which is also the theoretical argument that informs this research:
What we, as viewers, symbolically experience as promo viewers is a
rhetorical object -- a few seconds of highly stylized themes, imagery and
persuasively directed language. The promo advertises not a standard product or
service, but a cultural or symbolic product, whose use-value lies in its
appropriation as "meaning" for a particular viewer, and within a particular
viewing context. But the real ideological work of the promo is to persuade
viewers not only to watch the program being promoted, but to watch the product
and service ads (and other promos) that support and surround that program, and
to go out and buy the advertised products and services. This is, in essence, the
political-economy of the television industry, which is founded on an ideology of
consumption, and which produces a rhetoric and ideology to promote that goal.
But I also argue that what television really promotes, in the last
instance, is not commodities or objects for sale; it certainly does that. What
television actually promotes is, to borrow a phrase from Baudrillard (1996), the
system of objects -- the logic of the consumption ethic itself. In this sense,
the television industry sees the promo spot not as a symbolic property, which is
how viewers confront it, but as a property of the political-economy of
television, as an economic calculus. Thus we can think of themes, story ideas,
images and key symbols -- the language of the promos -- as, from the nextwork's
viewpoint, simply marketing devices reliant upon standardized formulas of
persuasion. The central themes and rhetorical frames utilized in promotional
spots highlight salient cultural ideals and ideological values which the
network, as communicator, attempts to project as somehow representative of the
nature of the full-length program.
While the use-value for the promo viewer is realized in the form of a
"meaning" or meanings -- an essentially symbolic experience -- the use-value for
the network is actually experienced only as an exchange-value: the cost of
producing X-number of promo seconds. This defines the political-economy of the
commercial television network, and the bedrock value upon which its ideological
expression is based. This study, then, examines what we might think of as the
television networks' material mode of production (its political-economy) and the
networks' symbolic mode of reproduction -- the images, themes, major symbols and
meaning-frames that issue forth from the commercial television
production-machine in the persuasive rhetorical and ideological mode of the
program promotional spot.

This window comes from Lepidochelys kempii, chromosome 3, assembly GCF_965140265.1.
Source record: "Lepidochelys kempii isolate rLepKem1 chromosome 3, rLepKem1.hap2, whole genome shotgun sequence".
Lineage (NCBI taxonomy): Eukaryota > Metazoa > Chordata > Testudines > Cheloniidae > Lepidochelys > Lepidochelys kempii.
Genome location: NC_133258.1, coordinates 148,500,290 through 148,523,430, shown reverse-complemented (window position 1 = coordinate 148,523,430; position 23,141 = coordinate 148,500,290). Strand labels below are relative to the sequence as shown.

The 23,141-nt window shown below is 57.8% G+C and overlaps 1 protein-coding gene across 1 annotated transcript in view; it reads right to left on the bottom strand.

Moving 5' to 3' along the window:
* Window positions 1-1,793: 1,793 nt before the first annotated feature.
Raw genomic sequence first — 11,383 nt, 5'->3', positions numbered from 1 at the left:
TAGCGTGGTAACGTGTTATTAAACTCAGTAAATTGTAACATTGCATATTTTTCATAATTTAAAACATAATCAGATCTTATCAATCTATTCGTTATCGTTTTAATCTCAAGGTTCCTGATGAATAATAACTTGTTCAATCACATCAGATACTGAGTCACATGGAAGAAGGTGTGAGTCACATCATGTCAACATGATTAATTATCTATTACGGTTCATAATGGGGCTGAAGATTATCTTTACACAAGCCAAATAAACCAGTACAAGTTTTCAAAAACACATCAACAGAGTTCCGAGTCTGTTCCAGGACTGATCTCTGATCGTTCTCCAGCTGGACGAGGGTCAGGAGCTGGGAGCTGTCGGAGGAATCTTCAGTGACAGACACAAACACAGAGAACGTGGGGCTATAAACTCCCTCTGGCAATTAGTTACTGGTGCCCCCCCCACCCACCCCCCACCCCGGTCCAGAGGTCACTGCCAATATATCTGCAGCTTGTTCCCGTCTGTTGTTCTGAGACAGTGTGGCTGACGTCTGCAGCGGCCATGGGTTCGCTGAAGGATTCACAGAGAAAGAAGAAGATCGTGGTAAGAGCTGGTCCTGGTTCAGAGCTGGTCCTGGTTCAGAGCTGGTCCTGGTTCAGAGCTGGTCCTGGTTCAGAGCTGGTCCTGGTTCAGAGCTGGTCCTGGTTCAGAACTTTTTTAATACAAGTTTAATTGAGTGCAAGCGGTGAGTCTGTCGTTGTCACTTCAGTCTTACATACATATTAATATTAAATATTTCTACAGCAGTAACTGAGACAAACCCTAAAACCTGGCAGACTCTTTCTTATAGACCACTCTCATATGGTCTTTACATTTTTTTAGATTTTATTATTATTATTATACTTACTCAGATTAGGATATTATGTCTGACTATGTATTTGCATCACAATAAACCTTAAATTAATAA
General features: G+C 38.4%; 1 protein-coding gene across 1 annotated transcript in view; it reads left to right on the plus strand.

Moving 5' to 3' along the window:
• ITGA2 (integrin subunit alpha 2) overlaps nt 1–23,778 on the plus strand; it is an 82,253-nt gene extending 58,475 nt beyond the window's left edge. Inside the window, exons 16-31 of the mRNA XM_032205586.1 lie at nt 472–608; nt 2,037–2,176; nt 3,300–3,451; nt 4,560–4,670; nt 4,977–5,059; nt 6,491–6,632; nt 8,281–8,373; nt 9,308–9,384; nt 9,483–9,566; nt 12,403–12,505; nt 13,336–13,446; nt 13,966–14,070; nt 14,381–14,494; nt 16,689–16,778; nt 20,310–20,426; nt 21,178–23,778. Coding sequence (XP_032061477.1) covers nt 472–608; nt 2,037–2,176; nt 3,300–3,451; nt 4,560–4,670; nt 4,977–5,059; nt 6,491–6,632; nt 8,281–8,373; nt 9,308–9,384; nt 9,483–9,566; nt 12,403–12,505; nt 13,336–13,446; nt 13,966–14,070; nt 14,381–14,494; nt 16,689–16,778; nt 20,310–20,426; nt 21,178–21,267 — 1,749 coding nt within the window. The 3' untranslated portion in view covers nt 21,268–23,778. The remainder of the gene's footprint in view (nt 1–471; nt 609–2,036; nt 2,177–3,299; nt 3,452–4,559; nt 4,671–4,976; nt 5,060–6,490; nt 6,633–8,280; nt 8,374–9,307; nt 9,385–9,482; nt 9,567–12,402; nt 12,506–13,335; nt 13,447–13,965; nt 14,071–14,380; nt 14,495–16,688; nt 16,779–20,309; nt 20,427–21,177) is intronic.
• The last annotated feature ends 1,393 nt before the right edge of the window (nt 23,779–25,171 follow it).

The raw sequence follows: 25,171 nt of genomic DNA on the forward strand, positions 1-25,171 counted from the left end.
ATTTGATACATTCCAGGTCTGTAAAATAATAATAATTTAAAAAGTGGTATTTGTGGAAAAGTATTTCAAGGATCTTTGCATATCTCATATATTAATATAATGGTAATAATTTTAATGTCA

The study was conducted in hopes of broadening the scope of the critical
analysis of televisual advertising and, in a larger sense, of television itself,
as both text and industry. As Moretti (1983, p. 8) suggests, knowledge of the
"socio-historical context" of a symbolic system is not an "'extra' to be kept in
the margins of rhetorical analysis...Such knowledge furnishes the starting point
for interpretation itself" (cited in Brown, 1987, p. 148).
Studying the links between political-economy, rhetoric, and ideology as
they are mapped within promotional spots sheds light on the promo's central role
in articulating aspects of American televisual culture as an ideological
signifying system. At the same time, it shows how promos serve to advance the
corporate interests of commercial broadcast networks within what Wernick (1991)
calls promotional culture.
I attempt to make sense of a certain kind of popular-culture text within
its generative political-economic framework -- the highly integrated
symbol-producing system that promulgates what I contend is the ideology of
consumption promoted as a natural feature of modern life. Studying television
promotionals within the theorectial frame utilized in this study can offer
valuable insight into how networks translate cultural symbols familiar to a
social system into marketing devices used to promote their particular product
within a system devoted to the capitalist consumption ethic.
I videotaped and analyzed commercial broadcast television promotional spots
for the new (1996-97) Fall primetime season. Promos for new Fall shows, it
was thought, should be especially rich in rhetorically persuasive themes and
imagery because they are commercial advertisements for shows which have never
been seen before. Specifically, I examined: